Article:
Hi, my name is Laura and I have not blogged in three four days. And last night I composed this blog while sitting next to my mom – who doesn’t read my blog and completely missed NaBloPoMo this year – on the couch at my sister’s house in New Jersey, and there’s a baby coo-ing, laughing, and desperately needs his awesome auntie to play with him. Today, Sunday, is my nephew’s first birthday. Last year I spent the last half of NaBloPoMo writing blog posts on my sister’s couch while we waited for my nephew to arrive, and it’s kind of surreal that now, a year later, we’re here and our family has this amazing, gorgeous baby boy in our life. Wow.

So before I get back to some much needed and awesome family time, here are some informative and fun stuff that’s been floating around the Internet this week.

Four Blog posts about Facebook Trends, Millennials, Failing, and Whining

Some Observations About 2011′s Most Shared Articles On Facebook by Tac Anderson on NewCommBiz

Read this because: You’re dying to know which celebrity or famous cat dominated conversations on Facebook this past year.

Spoiler Alert: It’s neither, but you’ll feel better about visiting this website every single day.

Understanding What It Means to Be a Millennial by Mike Krass

Read this because: You can’t get enough of the conversation about how the millennials are all hipsters who dream of entrepreneurship. Mike does a great job of taking the conversation one-step further and throwing the responsibility back on us – now that we want to be entrepreneurial, what steps are we doing to make that happen?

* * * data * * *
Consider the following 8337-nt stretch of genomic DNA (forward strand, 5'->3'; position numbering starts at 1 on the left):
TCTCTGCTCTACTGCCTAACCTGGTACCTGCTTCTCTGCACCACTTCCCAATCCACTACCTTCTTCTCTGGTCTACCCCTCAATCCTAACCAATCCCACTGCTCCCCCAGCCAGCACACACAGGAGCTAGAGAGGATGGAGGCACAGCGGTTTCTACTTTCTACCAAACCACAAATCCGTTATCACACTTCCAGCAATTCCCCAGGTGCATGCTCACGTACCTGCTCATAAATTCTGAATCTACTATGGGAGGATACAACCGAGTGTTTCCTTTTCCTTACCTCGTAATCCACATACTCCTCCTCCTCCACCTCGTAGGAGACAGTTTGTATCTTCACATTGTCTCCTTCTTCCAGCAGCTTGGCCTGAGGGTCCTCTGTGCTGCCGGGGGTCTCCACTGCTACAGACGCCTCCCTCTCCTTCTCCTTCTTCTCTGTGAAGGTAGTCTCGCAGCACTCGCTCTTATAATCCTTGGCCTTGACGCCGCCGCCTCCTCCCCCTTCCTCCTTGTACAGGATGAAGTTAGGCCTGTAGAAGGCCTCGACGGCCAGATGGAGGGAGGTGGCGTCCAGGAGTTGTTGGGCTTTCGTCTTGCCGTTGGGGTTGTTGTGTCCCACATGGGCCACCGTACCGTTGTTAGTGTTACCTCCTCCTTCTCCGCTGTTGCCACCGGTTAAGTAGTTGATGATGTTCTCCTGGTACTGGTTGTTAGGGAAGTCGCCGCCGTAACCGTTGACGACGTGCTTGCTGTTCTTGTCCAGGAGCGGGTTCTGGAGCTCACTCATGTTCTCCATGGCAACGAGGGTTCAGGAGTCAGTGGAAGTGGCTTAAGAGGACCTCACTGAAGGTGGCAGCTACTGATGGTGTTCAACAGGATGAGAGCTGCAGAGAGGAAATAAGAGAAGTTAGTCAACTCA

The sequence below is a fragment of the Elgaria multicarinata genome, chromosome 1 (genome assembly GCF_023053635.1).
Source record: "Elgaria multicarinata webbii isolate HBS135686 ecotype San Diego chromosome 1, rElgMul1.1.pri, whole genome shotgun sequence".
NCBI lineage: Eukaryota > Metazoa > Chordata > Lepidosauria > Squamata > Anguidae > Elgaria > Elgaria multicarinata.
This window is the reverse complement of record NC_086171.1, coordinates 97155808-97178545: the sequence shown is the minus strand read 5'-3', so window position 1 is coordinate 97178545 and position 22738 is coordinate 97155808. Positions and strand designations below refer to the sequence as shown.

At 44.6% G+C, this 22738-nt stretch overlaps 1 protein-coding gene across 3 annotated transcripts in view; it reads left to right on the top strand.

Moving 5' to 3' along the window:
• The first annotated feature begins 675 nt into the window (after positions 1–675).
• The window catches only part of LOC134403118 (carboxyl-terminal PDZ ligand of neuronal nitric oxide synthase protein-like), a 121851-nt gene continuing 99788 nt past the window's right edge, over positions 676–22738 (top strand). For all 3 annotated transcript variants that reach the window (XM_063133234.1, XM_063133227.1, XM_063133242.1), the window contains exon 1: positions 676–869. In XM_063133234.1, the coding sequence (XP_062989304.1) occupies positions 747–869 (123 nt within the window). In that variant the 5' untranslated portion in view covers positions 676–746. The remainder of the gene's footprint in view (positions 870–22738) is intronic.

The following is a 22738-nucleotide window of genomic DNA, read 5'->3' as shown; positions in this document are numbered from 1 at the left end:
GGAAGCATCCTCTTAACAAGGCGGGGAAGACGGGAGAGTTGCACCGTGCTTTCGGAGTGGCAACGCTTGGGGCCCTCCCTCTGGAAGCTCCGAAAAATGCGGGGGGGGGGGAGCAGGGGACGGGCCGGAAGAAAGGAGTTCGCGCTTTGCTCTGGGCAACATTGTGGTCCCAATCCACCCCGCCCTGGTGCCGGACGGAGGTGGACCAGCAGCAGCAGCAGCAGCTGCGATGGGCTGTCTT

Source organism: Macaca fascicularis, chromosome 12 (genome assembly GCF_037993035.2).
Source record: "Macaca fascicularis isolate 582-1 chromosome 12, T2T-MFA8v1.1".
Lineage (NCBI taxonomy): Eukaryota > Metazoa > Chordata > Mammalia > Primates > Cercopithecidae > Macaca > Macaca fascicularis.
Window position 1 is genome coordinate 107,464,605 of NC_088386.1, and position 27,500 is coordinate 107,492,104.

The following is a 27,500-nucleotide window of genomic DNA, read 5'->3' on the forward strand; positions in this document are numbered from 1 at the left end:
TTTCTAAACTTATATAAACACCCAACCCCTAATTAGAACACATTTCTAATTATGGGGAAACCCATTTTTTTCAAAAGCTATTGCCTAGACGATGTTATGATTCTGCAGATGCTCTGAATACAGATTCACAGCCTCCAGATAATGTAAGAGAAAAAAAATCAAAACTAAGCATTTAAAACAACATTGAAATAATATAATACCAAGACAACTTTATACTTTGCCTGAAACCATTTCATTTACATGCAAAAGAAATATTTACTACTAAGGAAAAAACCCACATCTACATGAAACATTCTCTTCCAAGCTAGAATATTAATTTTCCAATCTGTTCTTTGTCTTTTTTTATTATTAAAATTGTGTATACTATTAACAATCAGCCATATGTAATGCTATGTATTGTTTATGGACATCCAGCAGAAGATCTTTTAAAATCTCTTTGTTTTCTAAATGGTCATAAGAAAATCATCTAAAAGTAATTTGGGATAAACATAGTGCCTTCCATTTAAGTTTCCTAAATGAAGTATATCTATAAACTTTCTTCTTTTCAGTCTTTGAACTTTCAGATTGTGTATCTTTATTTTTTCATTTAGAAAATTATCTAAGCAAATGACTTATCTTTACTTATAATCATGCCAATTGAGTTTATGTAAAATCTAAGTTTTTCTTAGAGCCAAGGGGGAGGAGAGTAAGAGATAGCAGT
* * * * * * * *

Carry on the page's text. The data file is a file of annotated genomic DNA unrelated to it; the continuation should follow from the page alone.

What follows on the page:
When Death Feels Like A Good Option by Ben Huh

Read this because: The best way to learn about success is through failure, and, as Ben Huh, the founder and CEO of Cheezburger Network, says, “Failure is an option, and a real risk. Failure and risk something entrepreneurs understand well, and learn to manage. However, death isn’t an option, it’s an inevitability. And before I die, I want to take as many swings at the fence as I can.”

Great advice for entrepreneurs, pre-entrepreneurs, and anyone.

Startups Are Hard. So Work More, Cry Less, And Quit All The Whining by Michael Arrington on Uncrunched

Read this because: We all like to whine and be that person at the party who stayed up until dawn working on a great project, hasn’t taken a vacation in three years, and is working too much – but all while doing something we’re passionate about, something that’s great. Whining is a ‘badge of honor’ in some circles and we need to get over ourselves and just stop.

Bonus: This reality check may make you shut up and become a better person.

And Two More for Fun

Clothes for your nerd boyfriend – Because you want the man in your life to look like the men who shaped modern hipsterism – like Jim Henson, Gene Kelly, the crew from Spinal Tap, Frasier Crane, Bob Marley, and Mathew Broderick.

The 25 Funniest Autocorrects OF DYAC’s First Year – In case you haven’t seen this already.

Just shared this with my parents. My dad said, “I’m so glad I don’t have an iPhone.” And my mom said, “That’s good. Will you send that to me?”

Consider these two things my gift to you.

Photo Credit: jencu

P.S. The cute kid reading the paper isn’t my nephew.